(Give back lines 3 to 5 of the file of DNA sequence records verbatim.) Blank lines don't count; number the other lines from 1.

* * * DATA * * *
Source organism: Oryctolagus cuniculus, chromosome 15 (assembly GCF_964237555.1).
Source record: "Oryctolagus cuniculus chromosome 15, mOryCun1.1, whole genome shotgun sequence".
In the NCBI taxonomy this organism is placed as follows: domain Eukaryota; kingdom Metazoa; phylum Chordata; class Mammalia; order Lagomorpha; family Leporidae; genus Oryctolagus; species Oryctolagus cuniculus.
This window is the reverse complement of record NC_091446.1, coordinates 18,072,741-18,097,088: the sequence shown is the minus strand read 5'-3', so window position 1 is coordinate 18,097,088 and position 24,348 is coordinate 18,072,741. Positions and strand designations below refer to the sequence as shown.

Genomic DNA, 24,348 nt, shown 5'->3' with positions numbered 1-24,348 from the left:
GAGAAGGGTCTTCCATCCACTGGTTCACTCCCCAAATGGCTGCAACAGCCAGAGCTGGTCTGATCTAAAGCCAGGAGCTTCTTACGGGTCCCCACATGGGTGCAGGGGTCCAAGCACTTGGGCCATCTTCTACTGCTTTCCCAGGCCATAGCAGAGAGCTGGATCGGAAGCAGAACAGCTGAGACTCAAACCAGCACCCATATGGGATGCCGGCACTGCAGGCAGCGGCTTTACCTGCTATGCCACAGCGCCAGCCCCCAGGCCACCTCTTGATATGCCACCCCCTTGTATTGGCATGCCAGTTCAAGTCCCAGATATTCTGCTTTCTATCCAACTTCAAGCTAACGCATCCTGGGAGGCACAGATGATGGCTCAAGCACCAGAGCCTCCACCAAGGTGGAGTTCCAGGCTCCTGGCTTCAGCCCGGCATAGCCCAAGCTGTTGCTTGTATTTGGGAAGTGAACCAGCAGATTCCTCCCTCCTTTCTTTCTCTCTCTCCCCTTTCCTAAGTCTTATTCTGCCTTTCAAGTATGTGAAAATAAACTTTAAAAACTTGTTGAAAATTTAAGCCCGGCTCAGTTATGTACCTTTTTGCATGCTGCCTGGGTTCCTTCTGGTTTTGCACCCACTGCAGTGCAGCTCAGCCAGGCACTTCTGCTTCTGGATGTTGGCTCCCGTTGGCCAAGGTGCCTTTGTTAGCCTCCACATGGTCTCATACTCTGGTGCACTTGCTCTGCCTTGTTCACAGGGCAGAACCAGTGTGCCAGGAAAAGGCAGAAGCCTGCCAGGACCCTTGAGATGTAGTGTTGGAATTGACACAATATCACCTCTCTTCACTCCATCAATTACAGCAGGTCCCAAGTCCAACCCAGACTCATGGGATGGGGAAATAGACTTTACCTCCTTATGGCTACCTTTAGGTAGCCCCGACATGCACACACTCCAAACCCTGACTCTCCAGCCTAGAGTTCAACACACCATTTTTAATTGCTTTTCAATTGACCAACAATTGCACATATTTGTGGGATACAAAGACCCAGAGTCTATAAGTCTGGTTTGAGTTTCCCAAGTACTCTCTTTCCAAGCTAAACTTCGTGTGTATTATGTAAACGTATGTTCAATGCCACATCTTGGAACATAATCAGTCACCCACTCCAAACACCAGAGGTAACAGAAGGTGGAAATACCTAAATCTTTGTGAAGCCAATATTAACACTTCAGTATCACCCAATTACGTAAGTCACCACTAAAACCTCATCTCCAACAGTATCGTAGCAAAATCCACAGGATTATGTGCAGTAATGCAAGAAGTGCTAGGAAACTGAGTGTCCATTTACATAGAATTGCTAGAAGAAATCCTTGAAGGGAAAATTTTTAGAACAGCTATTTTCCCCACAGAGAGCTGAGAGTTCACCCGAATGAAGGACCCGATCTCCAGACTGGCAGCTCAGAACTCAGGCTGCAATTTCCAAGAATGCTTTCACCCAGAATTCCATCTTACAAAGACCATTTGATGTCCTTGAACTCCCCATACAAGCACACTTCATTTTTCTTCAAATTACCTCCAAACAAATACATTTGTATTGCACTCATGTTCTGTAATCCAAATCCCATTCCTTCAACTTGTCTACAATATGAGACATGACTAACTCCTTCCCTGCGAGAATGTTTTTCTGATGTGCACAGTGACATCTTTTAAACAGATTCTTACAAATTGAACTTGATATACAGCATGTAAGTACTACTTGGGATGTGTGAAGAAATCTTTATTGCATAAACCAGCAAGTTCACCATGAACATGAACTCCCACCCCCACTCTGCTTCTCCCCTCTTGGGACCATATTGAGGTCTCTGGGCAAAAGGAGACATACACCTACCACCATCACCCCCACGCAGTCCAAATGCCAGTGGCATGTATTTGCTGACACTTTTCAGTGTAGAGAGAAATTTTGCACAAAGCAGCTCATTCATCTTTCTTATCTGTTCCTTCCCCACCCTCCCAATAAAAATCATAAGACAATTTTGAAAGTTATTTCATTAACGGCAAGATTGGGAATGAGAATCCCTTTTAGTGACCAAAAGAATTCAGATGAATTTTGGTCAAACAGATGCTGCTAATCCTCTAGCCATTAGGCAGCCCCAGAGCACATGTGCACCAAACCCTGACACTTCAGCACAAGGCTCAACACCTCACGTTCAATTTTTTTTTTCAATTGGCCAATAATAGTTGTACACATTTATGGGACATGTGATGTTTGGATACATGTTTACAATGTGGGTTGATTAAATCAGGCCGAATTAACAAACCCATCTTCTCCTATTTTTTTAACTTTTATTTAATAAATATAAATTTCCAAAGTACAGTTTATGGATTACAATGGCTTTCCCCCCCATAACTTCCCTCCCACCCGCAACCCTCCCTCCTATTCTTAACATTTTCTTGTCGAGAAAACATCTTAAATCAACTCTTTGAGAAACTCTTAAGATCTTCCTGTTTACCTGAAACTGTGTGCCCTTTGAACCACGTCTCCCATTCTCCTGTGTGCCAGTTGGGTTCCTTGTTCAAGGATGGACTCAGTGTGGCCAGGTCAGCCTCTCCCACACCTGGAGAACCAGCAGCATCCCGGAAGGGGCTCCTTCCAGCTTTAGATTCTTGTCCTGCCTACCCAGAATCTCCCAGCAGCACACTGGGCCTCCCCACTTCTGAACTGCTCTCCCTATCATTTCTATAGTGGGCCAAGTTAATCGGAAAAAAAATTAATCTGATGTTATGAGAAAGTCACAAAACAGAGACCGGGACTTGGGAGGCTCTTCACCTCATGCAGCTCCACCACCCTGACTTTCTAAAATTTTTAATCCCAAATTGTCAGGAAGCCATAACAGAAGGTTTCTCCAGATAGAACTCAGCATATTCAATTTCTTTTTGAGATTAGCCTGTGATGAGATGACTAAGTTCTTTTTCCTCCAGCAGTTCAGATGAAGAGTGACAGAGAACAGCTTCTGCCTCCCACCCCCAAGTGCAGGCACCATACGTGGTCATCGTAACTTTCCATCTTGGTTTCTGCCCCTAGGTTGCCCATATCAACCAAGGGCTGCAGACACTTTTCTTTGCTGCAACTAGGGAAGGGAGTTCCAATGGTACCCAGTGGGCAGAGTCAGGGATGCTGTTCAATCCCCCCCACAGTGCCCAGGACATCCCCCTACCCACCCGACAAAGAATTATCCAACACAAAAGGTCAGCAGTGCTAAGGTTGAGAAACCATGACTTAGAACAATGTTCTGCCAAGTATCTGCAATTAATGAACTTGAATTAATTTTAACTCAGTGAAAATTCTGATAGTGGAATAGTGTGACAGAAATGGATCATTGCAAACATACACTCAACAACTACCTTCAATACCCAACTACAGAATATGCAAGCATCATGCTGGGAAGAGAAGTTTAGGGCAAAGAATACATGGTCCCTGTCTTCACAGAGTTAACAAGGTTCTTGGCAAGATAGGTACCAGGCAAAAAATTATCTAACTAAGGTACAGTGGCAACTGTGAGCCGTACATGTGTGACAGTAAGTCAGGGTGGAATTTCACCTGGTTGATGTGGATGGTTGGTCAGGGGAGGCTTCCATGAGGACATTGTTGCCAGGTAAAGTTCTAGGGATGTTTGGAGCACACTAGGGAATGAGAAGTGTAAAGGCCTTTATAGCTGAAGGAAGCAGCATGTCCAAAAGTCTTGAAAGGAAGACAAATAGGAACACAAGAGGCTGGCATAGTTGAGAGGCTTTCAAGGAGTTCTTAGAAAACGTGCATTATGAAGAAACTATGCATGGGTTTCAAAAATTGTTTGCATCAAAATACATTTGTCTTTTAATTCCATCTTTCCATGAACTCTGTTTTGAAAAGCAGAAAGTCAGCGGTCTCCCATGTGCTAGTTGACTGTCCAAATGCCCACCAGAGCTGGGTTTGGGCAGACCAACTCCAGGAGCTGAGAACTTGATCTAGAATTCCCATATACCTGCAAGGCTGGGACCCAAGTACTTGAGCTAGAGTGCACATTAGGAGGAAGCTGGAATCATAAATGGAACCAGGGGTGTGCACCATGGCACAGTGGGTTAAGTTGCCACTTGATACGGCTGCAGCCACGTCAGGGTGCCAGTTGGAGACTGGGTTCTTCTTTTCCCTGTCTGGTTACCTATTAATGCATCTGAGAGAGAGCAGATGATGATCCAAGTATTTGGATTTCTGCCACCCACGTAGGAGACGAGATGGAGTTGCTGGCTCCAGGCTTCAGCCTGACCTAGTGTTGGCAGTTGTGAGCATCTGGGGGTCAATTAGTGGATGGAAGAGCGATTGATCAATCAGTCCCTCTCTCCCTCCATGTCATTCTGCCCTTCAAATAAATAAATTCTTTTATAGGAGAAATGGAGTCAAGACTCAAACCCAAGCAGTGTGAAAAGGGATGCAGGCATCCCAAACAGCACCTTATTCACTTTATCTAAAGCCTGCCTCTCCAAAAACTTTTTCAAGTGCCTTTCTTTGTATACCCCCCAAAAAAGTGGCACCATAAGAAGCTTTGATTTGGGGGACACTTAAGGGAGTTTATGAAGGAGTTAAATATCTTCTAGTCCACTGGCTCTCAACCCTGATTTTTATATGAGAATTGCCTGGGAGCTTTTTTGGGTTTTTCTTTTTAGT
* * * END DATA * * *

In the NCBI taxonomy this organism is placed as follows: domain Eukaryota; kingdom Metazoa; phylum Chordata; class Mammalia; order Lagomorpha; family Leporidae; genus Oryctolagus; species Oryctolagus cuniculus.
This window is the reverse complement of record NC_091446.1, coordinates 18,072,741-18,097,088: the sequence shown is the minus strand read 5'-3', so window position 1 is coordinate 18,097,088 and position 24,348 is coordinate 18,072,741. Positions and strand designations below refer to the sequence as shown.

Genomic DNA, 24,348 nt, shown 5'->3' with positions numbered 1-24,348 from the left: